For years, I tried to downplay the role race plays in my books. Sure, at least half of my characters are usually Chinese Canadian, but I always pointed out how families from all communities struggle with poverty or isolation or expectations. This is absolutely true, but the fact of the matter is that race, or how race is written about in contemporary fiction, is a huge factor in why I choose to write stories that use Vancouver’s Chinatown and Downtown Eastside as springboards.
Like many Canadians, I really, really want to believe that we are beyond race, that race doesn’t matter when we’re choosing partners or realtors or caregivers for our children. There is a pool of Canadian-made Kool-Aid that we all continually drink from and that makes us mutter drowsily, Diversity is good. Diversity is wonderful. There are no racists here. We all know what the post-racial dream is. And we want to believe we live it.
The Trayvon Martin case is heartbreaking, but it’s also American, which means that we in Canada can look at it with outrage, but a detached outrage. The trial and the verdict were so big, so saturated with tragedy and the media’s coverage of that tragedy, that we were directing our fury outward–at jurors, at George Zimmerman, at the ways in which young Black men are portrayed as both villains and victims.
If there’s one thing I do as a writer (maybe this is a good thing or maybe it’s a bad one), it’s drawing readers inward. What do the blood and guts and motivations of a character look like? How do they eat breakfast or have sex? What are the tiniest things they do that are completely singular? Why not look at racism the same way?
Racism is easy to shake your head over when it’s obvious. When a young Black man is killed with a bag of Skittles in his pocket. When a famous television chef admits to using racial slurs thirty years ago. When someone shows you their great-grandfather’s Head Tax certificate. But what about the other, smaller things that prick the skin in the barest way? When your work colleague decides to enroll her daughter in private school because the public one in her neighbourhood is now too full of Mainland Chinese and she doesn’t want to feel like a minority at pick-up time. When you go to an open house and your mother-in-law complains that the walls smell like curry. When you tell people your husband’s great-grandmother was Cree and they say, “Oh, now you don’t have to pay taxes.” What about those moments?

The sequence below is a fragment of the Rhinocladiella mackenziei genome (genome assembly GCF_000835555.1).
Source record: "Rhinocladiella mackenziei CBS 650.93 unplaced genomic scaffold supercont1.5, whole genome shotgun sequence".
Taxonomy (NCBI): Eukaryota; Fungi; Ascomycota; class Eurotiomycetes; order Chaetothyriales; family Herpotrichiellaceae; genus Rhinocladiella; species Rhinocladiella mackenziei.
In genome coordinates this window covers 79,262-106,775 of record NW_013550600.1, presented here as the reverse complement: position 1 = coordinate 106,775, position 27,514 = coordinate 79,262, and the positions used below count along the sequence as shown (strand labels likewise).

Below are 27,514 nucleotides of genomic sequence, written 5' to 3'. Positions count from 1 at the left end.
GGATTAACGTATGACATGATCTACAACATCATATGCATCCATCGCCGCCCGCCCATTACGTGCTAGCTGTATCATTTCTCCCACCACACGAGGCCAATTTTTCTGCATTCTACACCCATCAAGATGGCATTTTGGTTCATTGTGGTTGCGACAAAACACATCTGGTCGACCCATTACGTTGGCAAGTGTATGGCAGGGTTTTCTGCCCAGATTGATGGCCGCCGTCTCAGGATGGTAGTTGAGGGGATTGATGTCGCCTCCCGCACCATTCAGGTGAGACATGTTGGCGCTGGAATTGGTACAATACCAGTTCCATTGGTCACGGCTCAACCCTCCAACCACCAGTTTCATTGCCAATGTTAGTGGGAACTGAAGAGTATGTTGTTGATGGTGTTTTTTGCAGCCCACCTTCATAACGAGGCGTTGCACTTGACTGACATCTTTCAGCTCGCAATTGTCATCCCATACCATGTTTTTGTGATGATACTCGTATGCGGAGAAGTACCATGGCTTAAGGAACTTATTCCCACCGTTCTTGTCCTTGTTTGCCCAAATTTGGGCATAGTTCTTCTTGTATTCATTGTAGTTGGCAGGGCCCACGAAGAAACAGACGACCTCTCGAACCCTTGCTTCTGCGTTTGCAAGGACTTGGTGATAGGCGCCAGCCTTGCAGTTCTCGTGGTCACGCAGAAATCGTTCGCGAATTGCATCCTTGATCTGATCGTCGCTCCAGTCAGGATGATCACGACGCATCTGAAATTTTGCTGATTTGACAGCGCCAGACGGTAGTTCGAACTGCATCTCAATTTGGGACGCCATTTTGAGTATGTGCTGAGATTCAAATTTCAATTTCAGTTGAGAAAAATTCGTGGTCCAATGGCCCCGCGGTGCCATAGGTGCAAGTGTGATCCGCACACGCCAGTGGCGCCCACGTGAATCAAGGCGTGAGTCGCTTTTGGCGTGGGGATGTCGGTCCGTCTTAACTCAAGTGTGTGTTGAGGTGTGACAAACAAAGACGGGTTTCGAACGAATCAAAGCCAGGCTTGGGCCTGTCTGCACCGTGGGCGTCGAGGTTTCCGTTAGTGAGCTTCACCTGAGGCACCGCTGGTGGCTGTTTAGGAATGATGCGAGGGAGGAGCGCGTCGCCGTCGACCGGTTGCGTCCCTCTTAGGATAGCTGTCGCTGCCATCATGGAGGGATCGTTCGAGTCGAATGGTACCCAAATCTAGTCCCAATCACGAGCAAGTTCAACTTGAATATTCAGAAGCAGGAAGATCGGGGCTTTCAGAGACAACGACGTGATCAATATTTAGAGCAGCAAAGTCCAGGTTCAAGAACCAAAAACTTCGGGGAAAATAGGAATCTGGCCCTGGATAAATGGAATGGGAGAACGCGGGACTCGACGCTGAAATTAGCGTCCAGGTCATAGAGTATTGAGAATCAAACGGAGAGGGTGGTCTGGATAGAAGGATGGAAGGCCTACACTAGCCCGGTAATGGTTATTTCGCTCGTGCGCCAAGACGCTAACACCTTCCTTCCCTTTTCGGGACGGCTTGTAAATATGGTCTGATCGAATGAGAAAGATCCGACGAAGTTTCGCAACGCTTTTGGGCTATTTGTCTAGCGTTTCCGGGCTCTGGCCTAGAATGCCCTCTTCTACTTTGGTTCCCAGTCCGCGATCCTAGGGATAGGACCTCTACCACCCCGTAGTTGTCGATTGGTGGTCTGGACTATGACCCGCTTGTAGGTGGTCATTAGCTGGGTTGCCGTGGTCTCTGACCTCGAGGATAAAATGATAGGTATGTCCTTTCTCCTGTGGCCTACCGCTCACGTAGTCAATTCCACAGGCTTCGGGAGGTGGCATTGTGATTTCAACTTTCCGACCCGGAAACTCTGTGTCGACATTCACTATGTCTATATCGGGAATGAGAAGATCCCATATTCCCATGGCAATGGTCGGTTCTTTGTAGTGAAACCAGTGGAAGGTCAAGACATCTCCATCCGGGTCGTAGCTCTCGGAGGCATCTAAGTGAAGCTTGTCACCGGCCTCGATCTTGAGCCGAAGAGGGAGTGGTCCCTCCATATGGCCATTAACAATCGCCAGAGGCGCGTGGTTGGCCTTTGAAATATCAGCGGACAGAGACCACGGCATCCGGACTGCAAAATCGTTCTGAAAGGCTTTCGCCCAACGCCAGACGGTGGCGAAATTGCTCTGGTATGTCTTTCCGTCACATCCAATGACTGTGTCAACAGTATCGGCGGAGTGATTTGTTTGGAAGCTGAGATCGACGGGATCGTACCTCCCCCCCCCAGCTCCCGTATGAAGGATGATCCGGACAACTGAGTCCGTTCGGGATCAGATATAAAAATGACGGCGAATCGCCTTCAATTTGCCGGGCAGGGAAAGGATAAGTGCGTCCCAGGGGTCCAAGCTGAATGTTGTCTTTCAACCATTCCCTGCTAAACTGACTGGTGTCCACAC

We let them slip. Sometimes, we don’t notice them. But the more we let these moments pass without conversation or without questions, the more they will occur. All of these words–some hugely hurtful, some less so–add up. Every time a person of colour hears something racist, it’s another gouge in her sense of self. Eventually, those gouges become holes until that person hates her racial origins. Canadian identity is shaky at the best of times. Imagine it battered.
I’m not saying you have to walk around like a vengeful, racism-fighting superhero (although that could be awesome if you’re so inclined). But we’re missing opportunities for meaningful discussion, the kind of discussion that opens and lights and changes one thought in one person’s head at a time. This is progress. It’s not fast, but it’s progress nonetheless.